Thursday, November 14, 2013

West Virginia’s Moundsville Penitentiary

Located in Moundsville, West Virginia is the state's first penitentiary. This prison was opened in 1876. 

This massive gothic castle-like stone structure was built to hold 480 inmates. But by the 1930s, it housed 2,400 prisoners. It was still overcrowded in the 1960s when its population was at 2,000.

Moundsville’s cells were built particularly small--just 5 by7 feet--the reason for this was to encourage the inmates to participate in the prisons various work areas. But with overcrowding, these tiny cells often held three men each.

An expansion of this prison began in 1929, but the war caused a shortage of iron, which delayed this construction being completed until 1959. 

In 1986, the West Virginia Supreme court ruled these cells were “cruel and unusual punishment,” so Moundsville was ordered to close. The last prisoners were transferred in 1995.

Credit: TripAdvisor
Over its 119- year history Moundsville, like most prisons, experienced a lot of violence. This penitentiary was used for executions--from the 1800s until the death penalty was thrown out in 1959. Eighty-five men were hung, and nine were electrocuted.

Up until 1886, Moundsville used torture to punish inmates that were considered incorrigible. Two methods used were the “Kicking Jenny” and the “Shoo-fly.” 

The Kicking Jenny was used to hold the worst prisoners in place, while they were whipped almost to death or at least until the person beating them tired. This device stretched or tore these prisoners virtually in two.

The Shoo-fly held prisoners’ feet, arms, and head in stocks so they could not move. Then an ice-cold stream of water from a one-inch nozzle was shot directly into their faces. 

These two forms of torture were used until one superintendent quit--he stated he would not use them. This dramatic exit exposed this practice to the public. 

The Cincinnati Enquirer then did a piece about the torture.

“Many deaths were caused by the wardens who had been known to torture misbehaving inmates with ice-cold water in the face while being held in stocks. The really bad inmates were given near-death beatings, tied to a Kicking Jenny. Inmates’ feet were clamped to the floor, while their bodies were beaten over the Kicking Jenny, with their hands tied above their heads on blocks. How lovely!”

It is estimated that at least one hundred inmates died while being tortured at Moundsville. Exact numbers are not known because accurate records were not kept.

All this pain and suffering has left this old prison haunted. Most of the activity is residual in nature. There are several active spots. Including the chapel, the shower cage, Death Row and the Sugar Shack--which was the outdoor area that was used for inmate recreation.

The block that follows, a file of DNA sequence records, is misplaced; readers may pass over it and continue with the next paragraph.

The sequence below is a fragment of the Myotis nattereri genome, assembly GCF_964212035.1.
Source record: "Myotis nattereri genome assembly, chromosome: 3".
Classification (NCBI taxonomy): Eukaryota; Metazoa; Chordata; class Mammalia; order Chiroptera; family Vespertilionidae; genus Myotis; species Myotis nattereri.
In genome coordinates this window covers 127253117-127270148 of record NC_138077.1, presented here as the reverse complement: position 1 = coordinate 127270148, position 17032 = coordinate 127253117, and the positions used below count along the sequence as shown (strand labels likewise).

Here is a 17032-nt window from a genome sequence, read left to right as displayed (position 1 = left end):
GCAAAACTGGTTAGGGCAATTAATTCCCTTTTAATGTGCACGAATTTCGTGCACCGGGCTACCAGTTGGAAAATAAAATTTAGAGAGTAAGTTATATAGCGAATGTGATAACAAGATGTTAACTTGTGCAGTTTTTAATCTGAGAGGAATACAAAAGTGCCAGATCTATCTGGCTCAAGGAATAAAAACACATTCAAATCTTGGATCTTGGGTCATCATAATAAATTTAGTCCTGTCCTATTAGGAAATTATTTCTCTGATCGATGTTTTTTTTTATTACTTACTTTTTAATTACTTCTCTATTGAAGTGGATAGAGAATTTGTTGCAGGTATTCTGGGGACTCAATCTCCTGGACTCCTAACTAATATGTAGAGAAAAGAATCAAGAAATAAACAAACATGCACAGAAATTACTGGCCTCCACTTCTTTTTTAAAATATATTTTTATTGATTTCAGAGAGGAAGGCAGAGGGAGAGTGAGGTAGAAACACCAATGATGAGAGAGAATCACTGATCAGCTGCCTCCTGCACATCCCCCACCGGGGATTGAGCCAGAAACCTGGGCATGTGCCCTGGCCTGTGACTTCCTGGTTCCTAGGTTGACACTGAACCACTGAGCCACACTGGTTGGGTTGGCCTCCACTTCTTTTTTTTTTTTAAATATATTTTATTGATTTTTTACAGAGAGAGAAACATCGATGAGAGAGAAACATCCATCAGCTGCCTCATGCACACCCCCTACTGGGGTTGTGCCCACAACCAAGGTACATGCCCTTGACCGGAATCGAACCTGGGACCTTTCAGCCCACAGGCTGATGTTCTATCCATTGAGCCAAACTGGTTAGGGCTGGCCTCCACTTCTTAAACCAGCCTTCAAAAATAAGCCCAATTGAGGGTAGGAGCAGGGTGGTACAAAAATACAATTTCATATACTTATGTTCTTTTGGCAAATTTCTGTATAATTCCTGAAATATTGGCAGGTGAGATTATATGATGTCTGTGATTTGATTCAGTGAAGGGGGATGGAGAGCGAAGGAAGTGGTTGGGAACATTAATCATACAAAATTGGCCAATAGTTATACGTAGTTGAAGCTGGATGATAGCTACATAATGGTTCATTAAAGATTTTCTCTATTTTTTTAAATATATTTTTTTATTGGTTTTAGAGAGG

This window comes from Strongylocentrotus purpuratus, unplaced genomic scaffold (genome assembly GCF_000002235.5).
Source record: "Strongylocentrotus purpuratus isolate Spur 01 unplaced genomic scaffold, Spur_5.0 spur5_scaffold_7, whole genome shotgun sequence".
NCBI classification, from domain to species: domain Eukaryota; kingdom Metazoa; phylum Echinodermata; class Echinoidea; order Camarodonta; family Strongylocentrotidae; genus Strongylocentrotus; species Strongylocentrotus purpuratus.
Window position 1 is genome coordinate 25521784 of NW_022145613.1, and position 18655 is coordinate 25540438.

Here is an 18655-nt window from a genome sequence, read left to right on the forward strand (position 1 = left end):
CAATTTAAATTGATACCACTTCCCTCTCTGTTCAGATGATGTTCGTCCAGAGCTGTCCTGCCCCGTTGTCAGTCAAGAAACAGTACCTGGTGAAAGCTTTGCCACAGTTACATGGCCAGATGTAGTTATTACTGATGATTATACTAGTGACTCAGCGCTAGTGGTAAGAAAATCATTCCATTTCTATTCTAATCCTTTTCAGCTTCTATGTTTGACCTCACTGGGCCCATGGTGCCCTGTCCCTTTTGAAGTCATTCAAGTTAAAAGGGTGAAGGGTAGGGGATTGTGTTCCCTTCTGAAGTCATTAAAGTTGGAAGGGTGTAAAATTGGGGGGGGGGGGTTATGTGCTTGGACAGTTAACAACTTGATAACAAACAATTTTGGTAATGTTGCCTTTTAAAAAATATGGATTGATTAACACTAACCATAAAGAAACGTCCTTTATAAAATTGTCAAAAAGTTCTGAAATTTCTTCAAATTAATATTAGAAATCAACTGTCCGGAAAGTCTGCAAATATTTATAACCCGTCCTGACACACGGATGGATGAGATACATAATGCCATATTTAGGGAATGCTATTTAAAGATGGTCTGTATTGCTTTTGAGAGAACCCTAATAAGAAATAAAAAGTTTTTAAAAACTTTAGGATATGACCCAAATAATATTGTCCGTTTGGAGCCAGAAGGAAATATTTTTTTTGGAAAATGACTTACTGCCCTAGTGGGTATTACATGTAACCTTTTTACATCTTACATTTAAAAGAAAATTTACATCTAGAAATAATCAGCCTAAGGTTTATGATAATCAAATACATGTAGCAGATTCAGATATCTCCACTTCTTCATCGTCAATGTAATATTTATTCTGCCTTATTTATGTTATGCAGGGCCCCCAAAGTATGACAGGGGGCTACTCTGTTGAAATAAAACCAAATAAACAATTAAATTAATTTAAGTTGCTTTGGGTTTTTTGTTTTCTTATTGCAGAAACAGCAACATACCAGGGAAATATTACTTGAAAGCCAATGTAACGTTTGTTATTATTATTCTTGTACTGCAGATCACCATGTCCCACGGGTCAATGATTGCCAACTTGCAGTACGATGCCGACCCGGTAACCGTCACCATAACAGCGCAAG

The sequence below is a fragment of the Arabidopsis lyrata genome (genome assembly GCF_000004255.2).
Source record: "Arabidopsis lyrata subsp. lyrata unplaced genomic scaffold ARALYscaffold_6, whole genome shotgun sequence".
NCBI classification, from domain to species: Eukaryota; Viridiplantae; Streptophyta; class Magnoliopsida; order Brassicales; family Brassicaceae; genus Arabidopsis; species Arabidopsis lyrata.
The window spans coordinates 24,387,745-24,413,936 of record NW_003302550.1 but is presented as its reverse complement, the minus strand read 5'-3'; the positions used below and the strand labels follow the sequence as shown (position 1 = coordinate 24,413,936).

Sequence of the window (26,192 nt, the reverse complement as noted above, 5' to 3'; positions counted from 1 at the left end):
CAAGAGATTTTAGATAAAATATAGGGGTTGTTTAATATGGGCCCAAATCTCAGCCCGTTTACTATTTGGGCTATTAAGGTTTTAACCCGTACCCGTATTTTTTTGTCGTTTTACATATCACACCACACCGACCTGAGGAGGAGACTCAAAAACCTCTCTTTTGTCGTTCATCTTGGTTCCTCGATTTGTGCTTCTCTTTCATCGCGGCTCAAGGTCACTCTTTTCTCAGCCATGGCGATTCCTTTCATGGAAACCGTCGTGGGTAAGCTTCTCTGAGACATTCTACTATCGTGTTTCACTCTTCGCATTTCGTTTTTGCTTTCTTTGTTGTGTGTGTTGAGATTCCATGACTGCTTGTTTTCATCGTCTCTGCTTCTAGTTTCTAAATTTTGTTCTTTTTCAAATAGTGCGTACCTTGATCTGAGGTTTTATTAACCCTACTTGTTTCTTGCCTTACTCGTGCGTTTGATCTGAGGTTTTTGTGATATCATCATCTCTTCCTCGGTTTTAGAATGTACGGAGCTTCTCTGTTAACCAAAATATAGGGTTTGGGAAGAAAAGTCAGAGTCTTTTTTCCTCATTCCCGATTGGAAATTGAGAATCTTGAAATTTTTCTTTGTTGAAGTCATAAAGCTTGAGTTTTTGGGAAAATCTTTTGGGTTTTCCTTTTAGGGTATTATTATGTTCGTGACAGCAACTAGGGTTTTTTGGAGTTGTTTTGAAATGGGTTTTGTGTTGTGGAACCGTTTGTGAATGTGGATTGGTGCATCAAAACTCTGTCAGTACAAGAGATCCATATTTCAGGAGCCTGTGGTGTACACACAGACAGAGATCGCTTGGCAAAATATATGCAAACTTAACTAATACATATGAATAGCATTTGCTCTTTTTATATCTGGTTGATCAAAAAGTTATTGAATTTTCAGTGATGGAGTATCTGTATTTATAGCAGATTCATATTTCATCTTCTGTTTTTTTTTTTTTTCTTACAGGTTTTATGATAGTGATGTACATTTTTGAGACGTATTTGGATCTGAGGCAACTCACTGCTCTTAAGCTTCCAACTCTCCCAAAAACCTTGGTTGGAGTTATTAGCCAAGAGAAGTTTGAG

Old Civil War Section

eighty-five prisoners were hung at this spot. 

Yet another active area is the entrance--a circular gate cage that led new inmates past the old warden’s living quarters when they first arrived. This circular gate has been seen turning on its own.

The ghost seen most often is that of a man called “Maintenance Man.” He is seen in the basement area around the bathroom. He was a snitch, who reported the wrongdoings of both the inmates and the guards. 

One day a group of inmates cornered him while he sat on the toilet and stabbed him repeatedly.

The area that held the gallows is also considered very active. 

Advil Paul Akins was one prisoner, sentenced to hang. But his execution was botched when the trap door opened prematurely. Akins fell down the hole headfirst. He was injured badly. But the guards just led him back up the scaffold and hung him correctly.

Another ghost that is seen is that of a prisoner that died while being tortured. This specter is known just as “Inmate Roberts.” He haunts the cellblock where he died. It is speculated his body was buried behind a wall to cover up his death.

During the cold winter months, Moundville used the basement as an indoor Sugar Shack or recreation area. This area is considered very haunted. The reason given is the guards did not watch or supervise the prisoners as closely since they were locked in.  The result was-- stabbings, rapes, and murders.

Today ghost tours are given at the old Moundsville penitentiary. Many paranormal groups have investigated this prison. One group caught a shadowy dark apparition next to a cell. When this figure noticed the photographer, it then walked through the wall. 

Not surprisingly, many people who visit report negative feelings or feelings of nausea.

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